WASHINGTON (Reuters) - U.S. President Donald Trump’s top banking regulator on Tuesday defended plans to ease lending rules and trading restrictions introduced following the 2007-2009 global financial crisis during his first appearance before Congress.
Federal Reserve Vice Chair for Supervision Randal Quarles plays a key role in Trump’s pledge to spur economic growth by cutting red tape, but his proposals were challenged by Democratic lawmakers worried about creating new risks and harming consumers.
“The Trump administration and my colleagues across the aisle are working to move our system of banking regulation in exactly the wrong direction,” ranking member Democrat Maxine Waters said in opening remarks at the House Financial Services Committee on Tuesday.
Quarles defended his first six months in office, outlining his work to simplify the so-called Volcker Rule banning banks from making profit-seeking trades on their own accounts. He also suggested reforming the Community Reinvestment Act (CRA) that promotes lending to low-income communities.
These moves were met with a cool reception by Democrats on the committee who said it was not the regulator’s place to make changes to the Volcker Rule brought into law by Congress.
“As a regulator, I cannot change the Volcker Rule—it is law of the land. But I can simplify it to reduce the burden of complying with it,” Quarles, who argued the rule had not been implemented effectively, told lawmakers.
A former Wall Street lawyer, Quarles warned of the need to retain key post-crisis reforms that have made the financial system safer, while also arguing that some rules, such as the CRA, can be simplified without creating new risks.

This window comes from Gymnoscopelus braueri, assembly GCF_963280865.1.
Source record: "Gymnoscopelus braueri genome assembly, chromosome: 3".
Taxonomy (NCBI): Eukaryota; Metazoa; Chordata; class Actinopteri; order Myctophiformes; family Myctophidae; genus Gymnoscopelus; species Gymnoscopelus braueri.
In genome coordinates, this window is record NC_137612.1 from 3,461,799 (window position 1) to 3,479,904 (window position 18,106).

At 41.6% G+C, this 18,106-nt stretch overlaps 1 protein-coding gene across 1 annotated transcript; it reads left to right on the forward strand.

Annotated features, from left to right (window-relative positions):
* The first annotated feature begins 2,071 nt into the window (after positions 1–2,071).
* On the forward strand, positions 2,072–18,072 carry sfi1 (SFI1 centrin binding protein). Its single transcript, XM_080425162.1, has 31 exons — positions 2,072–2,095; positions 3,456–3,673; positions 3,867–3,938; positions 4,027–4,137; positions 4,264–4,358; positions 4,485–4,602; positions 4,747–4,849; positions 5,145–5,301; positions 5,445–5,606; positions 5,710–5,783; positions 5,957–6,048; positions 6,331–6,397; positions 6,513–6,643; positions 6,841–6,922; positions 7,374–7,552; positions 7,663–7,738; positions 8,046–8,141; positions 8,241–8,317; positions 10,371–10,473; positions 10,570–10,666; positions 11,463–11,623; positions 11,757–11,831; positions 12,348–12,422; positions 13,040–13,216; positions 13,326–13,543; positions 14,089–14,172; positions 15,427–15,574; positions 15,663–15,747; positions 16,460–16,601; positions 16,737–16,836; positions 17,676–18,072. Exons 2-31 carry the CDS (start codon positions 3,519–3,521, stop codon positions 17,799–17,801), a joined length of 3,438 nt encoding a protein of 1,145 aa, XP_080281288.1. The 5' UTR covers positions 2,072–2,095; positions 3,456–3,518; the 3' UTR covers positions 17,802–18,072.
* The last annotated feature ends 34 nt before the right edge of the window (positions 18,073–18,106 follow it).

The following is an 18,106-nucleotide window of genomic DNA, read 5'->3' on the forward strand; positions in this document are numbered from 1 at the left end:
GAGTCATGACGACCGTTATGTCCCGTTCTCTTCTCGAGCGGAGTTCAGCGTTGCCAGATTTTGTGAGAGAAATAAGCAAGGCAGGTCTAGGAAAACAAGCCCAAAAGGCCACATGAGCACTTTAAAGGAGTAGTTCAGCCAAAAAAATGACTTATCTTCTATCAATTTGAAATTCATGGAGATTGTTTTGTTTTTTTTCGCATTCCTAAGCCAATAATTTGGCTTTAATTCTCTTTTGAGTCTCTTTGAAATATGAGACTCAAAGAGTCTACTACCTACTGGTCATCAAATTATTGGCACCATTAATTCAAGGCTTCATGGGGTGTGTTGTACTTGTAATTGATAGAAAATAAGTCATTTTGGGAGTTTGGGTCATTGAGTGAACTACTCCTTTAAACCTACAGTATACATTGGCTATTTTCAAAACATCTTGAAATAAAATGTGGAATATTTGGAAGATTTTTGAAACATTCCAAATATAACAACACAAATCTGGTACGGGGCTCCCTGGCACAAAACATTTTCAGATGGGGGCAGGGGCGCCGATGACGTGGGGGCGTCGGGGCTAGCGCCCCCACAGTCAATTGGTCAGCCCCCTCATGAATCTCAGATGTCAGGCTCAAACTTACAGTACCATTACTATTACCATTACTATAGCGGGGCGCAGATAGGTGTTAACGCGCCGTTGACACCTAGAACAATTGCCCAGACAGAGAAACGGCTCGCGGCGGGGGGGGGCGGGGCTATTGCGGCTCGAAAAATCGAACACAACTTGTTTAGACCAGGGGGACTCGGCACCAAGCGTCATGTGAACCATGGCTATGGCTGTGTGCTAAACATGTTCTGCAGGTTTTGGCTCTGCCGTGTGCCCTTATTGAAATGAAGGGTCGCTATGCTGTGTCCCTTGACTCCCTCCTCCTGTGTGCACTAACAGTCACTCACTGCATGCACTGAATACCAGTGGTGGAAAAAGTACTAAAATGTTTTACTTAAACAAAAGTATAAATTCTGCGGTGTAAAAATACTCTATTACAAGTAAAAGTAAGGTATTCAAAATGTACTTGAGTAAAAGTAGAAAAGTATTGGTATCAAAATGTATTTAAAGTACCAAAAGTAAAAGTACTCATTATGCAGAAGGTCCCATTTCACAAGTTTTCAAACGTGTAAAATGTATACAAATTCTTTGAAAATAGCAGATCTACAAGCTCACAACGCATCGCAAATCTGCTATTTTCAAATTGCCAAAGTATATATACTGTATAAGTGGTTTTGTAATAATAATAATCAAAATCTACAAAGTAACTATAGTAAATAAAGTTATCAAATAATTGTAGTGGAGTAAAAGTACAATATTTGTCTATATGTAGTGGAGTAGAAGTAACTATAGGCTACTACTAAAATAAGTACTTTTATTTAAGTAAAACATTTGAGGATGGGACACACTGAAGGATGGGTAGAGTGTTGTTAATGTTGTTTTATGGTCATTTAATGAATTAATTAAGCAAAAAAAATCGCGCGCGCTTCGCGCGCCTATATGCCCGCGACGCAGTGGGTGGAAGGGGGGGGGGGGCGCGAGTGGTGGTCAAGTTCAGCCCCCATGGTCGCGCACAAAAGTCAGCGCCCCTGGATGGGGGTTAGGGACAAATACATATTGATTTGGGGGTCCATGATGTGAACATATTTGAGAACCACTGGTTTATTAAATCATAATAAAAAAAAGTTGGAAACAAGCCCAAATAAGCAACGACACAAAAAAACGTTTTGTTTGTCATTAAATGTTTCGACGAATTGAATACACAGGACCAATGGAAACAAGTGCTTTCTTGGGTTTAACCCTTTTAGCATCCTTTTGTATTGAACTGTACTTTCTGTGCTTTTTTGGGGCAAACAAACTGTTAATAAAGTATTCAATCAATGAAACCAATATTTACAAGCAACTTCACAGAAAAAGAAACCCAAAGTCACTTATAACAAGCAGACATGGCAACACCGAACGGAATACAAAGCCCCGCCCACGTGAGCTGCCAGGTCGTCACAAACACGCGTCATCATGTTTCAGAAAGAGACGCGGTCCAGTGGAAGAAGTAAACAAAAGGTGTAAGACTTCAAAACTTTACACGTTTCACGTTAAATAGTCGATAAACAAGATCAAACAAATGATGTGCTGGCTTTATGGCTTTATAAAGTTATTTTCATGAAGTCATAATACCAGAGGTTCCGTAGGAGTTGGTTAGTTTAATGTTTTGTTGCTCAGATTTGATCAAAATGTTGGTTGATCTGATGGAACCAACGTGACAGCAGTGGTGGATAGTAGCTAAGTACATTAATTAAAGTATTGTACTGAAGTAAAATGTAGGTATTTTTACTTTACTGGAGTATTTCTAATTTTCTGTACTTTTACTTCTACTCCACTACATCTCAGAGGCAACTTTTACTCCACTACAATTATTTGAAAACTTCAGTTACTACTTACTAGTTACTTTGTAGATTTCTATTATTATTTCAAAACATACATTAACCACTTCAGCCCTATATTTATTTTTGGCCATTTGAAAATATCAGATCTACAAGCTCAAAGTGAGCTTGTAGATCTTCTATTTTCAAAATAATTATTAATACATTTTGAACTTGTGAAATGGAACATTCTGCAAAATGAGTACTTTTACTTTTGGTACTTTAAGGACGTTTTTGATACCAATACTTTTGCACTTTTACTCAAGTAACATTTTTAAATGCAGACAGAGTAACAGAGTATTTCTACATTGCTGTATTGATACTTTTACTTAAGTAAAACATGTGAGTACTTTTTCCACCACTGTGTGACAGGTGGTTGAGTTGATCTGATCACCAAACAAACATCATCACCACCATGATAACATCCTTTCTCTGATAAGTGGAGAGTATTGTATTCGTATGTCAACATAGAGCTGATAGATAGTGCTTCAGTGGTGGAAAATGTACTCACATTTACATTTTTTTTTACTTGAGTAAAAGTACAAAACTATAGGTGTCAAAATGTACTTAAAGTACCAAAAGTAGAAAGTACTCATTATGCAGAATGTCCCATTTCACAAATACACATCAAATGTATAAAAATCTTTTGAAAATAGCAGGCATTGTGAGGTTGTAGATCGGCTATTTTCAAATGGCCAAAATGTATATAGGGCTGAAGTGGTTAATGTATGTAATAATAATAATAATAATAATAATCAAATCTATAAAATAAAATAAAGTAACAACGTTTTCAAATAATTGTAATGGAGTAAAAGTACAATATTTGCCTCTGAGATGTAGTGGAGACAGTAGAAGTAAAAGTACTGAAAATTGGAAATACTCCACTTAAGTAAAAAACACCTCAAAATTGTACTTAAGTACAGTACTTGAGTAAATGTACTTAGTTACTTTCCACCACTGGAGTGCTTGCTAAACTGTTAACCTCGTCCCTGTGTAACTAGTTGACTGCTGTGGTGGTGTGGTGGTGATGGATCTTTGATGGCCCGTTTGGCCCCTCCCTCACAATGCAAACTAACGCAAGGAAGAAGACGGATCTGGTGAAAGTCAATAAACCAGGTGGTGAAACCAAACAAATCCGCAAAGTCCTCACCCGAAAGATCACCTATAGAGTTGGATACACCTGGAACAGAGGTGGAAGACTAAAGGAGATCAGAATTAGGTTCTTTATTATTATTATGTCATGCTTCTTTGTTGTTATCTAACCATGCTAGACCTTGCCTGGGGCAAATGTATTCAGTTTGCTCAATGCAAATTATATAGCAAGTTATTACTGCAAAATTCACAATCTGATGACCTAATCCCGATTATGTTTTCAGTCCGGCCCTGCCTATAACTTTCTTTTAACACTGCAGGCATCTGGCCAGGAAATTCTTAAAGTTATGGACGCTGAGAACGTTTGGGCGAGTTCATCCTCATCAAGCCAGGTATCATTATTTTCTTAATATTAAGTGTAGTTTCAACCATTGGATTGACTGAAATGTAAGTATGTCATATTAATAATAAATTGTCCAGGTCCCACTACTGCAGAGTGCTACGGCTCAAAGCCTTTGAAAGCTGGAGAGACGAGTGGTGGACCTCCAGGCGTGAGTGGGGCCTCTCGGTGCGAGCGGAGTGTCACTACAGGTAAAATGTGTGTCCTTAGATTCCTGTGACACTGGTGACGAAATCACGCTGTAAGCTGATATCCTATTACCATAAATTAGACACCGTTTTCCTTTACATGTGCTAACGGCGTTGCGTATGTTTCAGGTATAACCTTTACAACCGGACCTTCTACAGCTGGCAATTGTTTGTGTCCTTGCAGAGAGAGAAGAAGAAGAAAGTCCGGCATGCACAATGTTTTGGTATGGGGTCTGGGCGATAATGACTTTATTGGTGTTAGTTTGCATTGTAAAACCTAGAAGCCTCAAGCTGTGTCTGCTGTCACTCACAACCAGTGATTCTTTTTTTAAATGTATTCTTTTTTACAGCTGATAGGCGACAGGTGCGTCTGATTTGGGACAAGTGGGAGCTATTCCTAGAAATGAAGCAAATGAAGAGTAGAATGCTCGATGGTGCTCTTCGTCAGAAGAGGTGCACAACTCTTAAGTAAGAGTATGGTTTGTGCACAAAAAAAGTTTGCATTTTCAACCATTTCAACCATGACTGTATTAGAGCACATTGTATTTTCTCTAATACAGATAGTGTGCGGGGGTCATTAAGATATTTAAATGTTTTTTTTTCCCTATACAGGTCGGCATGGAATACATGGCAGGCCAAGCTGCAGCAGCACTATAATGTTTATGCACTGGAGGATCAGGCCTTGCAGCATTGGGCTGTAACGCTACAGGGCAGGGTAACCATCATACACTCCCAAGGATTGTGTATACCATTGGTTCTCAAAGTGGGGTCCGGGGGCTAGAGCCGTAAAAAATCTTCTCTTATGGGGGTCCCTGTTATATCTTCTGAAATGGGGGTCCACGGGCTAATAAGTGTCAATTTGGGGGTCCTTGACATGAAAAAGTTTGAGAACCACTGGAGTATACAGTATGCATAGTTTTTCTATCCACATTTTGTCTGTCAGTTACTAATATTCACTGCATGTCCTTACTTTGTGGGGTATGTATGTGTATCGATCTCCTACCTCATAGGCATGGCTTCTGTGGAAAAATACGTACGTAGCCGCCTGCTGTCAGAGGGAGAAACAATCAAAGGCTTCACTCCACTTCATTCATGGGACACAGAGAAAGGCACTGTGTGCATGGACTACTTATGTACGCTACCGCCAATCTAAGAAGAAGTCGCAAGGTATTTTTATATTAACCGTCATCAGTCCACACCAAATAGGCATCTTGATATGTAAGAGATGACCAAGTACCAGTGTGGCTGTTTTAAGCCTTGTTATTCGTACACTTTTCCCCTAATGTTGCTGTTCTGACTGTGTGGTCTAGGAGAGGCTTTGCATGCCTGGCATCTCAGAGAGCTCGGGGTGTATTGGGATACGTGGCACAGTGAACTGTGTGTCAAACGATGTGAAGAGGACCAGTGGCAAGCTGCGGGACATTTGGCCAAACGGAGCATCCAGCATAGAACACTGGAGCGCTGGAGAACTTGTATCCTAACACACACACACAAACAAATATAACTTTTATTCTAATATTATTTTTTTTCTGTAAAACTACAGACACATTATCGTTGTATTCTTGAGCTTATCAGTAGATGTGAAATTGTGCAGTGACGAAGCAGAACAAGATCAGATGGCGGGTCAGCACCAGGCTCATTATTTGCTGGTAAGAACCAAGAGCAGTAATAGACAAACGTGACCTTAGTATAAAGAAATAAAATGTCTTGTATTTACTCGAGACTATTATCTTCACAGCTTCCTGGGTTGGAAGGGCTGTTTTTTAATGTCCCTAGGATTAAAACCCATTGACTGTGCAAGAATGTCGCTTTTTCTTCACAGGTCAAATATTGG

Enacted in 1977, the CRA aims to promote financial inclusion by encouraging banks to extend credit to low-income communities where they take deposits.
The law was originally conceived to stamp-out “redlining,” a practice in which banks refuse to lend in certain poor neighborhoods, effectively discriminating against minority residents.
Democrats raised concerns that changes to the CRA, which banks claim is outdated and overly bureaucratic, could lead to discriminatory lending practices against low-income and ethnic minority communities.
“The objective of the changes we are considering will help, not harm, low- and moderate-income communities,” Quarles responded, without elaborating on the details of the potential changes.
“I think that one of the main issues with CRA is that it has become formulaic over the years,” Quarles said. “I’d like to take CRA off of autopilot mode.”
Quarles will also provide testimony before the Senate Banking Committee on Thursday.
Reporting by Katanga Johnson; Editing by Michelle Price, Meredith Mazzilli and Diane Craft